Exploring changing rural livelihoods, and woodland use and management in the communal areas of Zimbabwe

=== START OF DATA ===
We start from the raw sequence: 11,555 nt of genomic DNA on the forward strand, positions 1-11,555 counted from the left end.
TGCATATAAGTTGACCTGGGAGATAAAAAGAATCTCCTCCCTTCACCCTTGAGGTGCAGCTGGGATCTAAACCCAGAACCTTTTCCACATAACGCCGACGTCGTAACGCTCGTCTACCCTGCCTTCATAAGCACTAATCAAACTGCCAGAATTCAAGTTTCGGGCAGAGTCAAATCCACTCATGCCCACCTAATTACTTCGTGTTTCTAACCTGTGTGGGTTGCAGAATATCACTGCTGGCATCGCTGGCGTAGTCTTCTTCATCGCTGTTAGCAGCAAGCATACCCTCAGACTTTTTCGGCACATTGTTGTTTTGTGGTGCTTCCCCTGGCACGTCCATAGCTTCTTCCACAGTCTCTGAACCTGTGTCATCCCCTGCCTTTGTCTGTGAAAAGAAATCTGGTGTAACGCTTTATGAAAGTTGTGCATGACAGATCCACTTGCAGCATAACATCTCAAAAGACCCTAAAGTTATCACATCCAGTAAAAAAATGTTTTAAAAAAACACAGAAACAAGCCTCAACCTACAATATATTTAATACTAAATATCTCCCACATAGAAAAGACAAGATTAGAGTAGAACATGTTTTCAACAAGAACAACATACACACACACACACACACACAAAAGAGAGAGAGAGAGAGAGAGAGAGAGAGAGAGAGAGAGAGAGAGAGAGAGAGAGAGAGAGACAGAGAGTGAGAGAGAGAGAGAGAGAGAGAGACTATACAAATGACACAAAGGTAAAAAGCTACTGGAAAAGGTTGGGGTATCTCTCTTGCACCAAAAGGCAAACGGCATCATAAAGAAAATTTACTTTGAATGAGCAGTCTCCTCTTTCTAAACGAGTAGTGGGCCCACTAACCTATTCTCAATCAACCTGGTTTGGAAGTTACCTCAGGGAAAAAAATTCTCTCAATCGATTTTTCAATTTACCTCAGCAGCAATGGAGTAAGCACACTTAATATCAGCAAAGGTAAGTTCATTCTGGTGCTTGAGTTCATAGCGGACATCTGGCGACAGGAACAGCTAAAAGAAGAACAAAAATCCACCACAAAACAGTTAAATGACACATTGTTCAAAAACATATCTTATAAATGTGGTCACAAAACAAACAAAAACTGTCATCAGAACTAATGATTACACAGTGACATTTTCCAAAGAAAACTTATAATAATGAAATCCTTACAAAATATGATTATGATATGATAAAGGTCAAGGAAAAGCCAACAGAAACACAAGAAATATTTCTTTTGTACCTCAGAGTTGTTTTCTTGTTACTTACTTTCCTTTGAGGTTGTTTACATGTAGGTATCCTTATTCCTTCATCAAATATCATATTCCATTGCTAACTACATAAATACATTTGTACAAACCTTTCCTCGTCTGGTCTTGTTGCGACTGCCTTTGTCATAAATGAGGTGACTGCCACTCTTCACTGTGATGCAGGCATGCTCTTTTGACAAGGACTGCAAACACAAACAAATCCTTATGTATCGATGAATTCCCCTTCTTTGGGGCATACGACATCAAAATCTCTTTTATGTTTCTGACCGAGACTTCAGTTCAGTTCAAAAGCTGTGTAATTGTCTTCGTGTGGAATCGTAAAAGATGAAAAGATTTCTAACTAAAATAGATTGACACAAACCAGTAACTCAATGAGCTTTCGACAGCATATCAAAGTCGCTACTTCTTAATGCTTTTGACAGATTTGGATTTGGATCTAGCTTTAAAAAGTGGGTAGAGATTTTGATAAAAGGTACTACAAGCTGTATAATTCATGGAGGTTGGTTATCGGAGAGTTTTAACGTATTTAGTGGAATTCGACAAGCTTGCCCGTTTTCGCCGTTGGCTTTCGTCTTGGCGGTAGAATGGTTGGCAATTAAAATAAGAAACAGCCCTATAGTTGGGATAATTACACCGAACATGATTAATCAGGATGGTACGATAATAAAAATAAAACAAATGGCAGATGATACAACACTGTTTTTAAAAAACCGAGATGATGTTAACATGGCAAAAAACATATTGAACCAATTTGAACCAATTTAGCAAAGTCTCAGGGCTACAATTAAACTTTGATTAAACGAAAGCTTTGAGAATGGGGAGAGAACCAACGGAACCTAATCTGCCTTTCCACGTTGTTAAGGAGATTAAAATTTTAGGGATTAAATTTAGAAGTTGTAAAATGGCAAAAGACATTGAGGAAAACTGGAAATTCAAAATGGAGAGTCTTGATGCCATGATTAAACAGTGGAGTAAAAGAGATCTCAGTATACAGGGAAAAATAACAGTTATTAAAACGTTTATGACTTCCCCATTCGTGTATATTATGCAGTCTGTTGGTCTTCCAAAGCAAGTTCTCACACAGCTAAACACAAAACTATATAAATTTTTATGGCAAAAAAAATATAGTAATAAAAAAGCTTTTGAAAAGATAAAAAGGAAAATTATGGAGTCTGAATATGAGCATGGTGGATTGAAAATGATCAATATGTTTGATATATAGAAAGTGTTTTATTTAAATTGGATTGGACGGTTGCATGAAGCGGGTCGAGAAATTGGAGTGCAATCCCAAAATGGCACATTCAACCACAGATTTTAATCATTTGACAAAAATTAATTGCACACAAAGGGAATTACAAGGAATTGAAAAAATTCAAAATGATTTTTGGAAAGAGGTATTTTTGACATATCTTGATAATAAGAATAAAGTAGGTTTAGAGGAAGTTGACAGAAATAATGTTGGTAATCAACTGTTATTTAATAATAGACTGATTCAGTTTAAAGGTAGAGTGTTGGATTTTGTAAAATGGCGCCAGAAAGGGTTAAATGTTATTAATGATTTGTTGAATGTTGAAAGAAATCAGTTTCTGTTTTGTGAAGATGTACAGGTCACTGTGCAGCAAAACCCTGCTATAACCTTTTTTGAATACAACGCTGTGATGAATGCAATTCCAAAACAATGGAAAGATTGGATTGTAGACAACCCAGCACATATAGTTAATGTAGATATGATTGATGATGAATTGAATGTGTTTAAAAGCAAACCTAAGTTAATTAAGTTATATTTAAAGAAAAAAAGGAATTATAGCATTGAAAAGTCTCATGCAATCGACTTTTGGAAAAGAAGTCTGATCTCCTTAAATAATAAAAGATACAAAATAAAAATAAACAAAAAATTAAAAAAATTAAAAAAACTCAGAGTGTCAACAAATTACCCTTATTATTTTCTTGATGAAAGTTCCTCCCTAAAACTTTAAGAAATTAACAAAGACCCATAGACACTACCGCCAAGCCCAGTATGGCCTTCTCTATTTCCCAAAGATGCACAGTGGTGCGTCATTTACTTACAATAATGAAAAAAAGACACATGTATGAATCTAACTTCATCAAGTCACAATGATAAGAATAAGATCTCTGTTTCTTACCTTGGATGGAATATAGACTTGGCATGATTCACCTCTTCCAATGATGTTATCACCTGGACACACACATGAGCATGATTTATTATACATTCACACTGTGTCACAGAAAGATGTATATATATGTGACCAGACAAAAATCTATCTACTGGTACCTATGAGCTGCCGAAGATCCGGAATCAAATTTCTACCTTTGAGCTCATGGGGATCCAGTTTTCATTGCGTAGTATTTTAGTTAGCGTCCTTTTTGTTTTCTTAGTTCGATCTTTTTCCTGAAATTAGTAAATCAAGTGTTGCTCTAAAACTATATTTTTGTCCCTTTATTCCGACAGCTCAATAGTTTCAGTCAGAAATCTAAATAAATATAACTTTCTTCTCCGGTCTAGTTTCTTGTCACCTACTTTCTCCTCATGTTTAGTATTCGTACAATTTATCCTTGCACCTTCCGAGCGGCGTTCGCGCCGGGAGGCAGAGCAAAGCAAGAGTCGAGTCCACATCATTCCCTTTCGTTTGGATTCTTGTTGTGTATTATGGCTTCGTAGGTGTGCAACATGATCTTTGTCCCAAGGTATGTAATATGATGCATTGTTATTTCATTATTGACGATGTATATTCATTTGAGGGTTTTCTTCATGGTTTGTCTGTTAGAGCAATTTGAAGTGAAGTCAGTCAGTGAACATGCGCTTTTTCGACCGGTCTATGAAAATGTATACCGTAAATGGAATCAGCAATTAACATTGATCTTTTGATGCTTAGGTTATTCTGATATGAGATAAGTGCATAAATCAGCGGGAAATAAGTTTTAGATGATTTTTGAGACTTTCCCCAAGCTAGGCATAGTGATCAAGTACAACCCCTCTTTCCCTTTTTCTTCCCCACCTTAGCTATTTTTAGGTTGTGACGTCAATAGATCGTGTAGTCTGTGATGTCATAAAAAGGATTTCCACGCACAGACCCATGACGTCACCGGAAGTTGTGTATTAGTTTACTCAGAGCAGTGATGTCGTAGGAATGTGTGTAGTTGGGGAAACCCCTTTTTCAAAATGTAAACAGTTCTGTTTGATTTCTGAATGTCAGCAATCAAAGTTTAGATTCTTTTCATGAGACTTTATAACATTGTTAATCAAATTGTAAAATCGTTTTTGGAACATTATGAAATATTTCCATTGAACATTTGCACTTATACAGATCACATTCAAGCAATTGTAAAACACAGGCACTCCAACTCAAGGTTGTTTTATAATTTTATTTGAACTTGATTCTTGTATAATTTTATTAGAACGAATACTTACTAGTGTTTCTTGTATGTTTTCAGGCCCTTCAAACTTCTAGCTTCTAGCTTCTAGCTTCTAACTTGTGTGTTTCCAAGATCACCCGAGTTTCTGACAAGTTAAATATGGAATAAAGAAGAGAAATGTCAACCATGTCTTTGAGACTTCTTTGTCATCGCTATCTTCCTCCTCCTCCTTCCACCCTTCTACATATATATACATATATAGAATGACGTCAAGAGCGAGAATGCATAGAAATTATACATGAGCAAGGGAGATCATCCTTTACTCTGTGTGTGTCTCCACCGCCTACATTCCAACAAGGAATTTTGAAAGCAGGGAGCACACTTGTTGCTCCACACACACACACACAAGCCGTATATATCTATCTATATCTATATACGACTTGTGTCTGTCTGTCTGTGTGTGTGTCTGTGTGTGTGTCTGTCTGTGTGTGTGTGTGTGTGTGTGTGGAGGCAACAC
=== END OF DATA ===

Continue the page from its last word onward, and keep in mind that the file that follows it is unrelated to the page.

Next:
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This paper explores changes in rural livelihoods in some communal areas of Zimbabwe from the mid-1980s to the mid-1990s, and attempts to identify the determinants of change. There were notable increases in: use of informal credit as a main income source; growing certain cash crops; gardening as a main income source; and sales of livestock, crafts, firewood and wild fruits. Decreases were noted in cropping area and percentage of households having fallow land, and there was probably a decrease in the level of remittances. Local people perceived deterioration in the quality of natural resources. Most of the changes were already evident in 1985/86. A few only became evident in the 1990s, a period of economic reforms and severe drought. The study relates the changes of the past decade to: (1) general decline in the economy and the introduction of economic reforms; (2) trends towards modernisation and commercialisation; (3) population increase within the communal areas; and (4) drought. These drivers of change need further investigation. In general, there are no changes in woodland quality that can be exclusively ascribed to recent economic reforms. Rather, loss of woodland resources can be largely attributed to increasing populations in the communal areas and to commercialisation trends.
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